Nadella had less to lose

It would be hard to disagree with anything Nadella said, and it’s rather obvious that India is not doing well either in promoting free markets or a liberal ethos currently. The real debate surrounds Nadella’s decision to speak out. Microsoft earned about $1 billion in revenue in India last year, a relatively small share of its global revenue of $125 billion. One could argue therefore, that unlike McCain, Nadella had less to lose by indirectly criticising Indian policy.

For example, if Nadella were asked to share his views on human rights abuses in authoritarian China, would he feel as free to speak up? At the back of his mind, he would be aware that about 10 per cent of Microsoft’s revenues are earned in mainland China and that Chinese authorities do not take kindly to being lectured on human rights.

Nadella’s comments have evoked angst in the ecosystem surrounding the Narendra Modi government, perhaps because they felt that with his background, Nadella was “one of them”. But their real anger should be directed at India’s relative economic unimportance, almost more than a quarter-century after liberalisation.

If India was even half as important to Microsoft’s business as China, Nadella might have thought twice about voicing his criticisms publicly. The correct lesson is not that India should grow rapidly because it’ll be in a better position to stifle dissent and criticism like China, but that the Modi government’s current fixation on its religious and cultural agenda has crucially distracted attention from the economy at a difficult time.

Also read: If BJP leaders could speak like Rahul Bajaj, this is what they would tell Modi & Amit Shah

Indian CEOs need to wake up

India’s real GDP growth for the fiscal year about to end is projected to be only 5 per cent, the lowest since the last full year of the UPA government in 2013.

By contrast to Nadella’s candour, Indian business leaders historically have been highly deferential to the point of sycophancy of those in charge, and not without some justification. Unlike in the US or other advanced economies, in which the government has little discretion in trying to punish a business leader they don’t like, in India, governments have ample discretion to hound and harass critics, whether through bogus tax cases or opaque and long-running investigations into their business practices.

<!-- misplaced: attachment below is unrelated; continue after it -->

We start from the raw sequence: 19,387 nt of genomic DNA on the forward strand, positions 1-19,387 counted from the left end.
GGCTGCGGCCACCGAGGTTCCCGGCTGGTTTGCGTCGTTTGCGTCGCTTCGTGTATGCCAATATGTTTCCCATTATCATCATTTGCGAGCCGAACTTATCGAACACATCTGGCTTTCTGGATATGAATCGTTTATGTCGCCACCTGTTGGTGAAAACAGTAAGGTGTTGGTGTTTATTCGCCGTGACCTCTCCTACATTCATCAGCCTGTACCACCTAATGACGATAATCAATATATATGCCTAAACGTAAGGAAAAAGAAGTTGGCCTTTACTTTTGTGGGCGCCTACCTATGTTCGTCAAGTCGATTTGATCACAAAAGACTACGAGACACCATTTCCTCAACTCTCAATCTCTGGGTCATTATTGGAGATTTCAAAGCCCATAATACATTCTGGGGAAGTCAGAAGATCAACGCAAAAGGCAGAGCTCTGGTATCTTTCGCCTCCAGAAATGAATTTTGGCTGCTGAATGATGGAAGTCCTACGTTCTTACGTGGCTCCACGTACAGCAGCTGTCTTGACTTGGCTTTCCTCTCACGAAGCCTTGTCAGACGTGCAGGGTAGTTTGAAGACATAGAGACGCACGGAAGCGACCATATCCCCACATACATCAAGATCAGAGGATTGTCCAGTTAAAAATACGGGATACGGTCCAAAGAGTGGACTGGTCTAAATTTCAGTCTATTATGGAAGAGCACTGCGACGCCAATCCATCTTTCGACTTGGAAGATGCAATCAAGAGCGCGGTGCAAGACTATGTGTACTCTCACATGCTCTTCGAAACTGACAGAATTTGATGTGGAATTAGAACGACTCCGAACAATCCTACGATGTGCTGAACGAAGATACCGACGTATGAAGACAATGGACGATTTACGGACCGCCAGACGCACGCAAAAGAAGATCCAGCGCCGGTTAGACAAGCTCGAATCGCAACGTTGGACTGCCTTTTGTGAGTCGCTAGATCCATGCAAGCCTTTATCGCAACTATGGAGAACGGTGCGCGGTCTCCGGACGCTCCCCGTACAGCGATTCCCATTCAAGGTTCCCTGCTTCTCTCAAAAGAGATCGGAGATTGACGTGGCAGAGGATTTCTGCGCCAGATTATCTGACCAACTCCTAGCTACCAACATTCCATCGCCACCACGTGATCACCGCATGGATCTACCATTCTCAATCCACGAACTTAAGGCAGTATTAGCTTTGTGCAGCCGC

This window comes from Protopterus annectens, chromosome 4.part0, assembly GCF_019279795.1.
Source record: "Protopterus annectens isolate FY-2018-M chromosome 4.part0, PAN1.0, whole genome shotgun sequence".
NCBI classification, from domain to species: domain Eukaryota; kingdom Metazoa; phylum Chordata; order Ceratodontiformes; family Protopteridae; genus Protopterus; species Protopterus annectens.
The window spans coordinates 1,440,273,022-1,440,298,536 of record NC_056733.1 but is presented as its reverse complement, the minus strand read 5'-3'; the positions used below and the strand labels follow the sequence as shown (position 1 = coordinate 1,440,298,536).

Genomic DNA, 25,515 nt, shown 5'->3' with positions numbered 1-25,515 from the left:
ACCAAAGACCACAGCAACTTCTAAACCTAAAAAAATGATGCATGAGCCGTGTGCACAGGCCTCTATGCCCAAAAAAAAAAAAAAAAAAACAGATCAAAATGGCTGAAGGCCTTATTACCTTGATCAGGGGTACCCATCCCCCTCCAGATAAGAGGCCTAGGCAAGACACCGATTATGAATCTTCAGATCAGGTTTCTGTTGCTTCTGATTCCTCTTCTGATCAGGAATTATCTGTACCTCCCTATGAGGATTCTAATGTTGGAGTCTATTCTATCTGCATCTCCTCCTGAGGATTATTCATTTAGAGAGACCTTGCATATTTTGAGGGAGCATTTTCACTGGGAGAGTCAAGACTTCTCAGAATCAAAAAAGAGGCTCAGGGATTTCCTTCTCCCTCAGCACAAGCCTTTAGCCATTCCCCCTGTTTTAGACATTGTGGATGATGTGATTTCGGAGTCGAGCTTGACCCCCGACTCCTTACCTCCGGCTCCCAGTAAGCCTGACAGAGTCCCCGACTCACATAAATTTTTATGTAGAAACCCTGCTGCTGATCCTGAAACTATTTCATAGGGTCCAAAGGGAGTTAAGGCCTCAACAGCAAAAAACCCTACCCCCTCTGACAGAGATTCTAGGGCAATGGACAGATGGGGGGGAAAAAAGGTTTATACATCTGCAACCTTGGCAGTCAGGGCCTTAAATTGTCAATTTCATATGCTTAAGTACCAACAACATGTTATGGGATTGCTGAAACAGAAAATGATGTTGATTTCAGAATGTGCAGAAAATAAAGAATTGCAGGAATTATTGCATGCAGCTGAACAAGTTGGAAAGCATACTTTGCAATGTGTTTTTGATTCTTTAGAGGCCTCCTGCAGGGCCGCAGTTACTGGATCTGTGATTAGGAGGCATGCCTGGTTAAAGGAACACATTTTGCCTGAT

The world over, corporate leaders perhaps have begun to realise they’re not merely passive in dealing with governments but wield considerable leverage through their impact on the economy and job creation. For instance, Michael McCain’s company Maple Leaf Foods is set to make a major investment in the US state of Indiana worth about $310 million, which is likely to create many jobs. Politicians in that state may or may not approve of his comments, but they certainly need his investment dollars to create jobs and be re-elected in the stagnant rust belt of the US.

At some point, Indian CEOs may wake up to the fact that they hold similar leverage and could begin to exercise it. Normal times may not require the extraordinary moral courage of a Schindler or Beitz, but no society will function well if its thought leaders, including corporate leaders, operate in an amoral vacuum.

As Nadella rightly observed, capitalism works only if markets are allowed to be free and if a liberal ethos prevails. By contrast, over-regulation and an illiberal ethos are not only bad in themselves, they are not conducive to the success of businesses. Hopefully, India’s corporate leaders will soon begin to connect the dots and develop the courage to start speaking up on what stifles both economic and personal freedoms.

The author is an economist and commentator. She is on Twitter @rupasubramanya. Views are personal. 

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  1. No doubt, for Microsoft’s financial health, India is not economically important. But, for the same reason, India cannot accommodate all illegal immigrants and make them citizens. Nadella’s generosity with another country’s economy to enable a Bangladeshi illegal immigrant to become an entrepreneur is a misplaced generosity.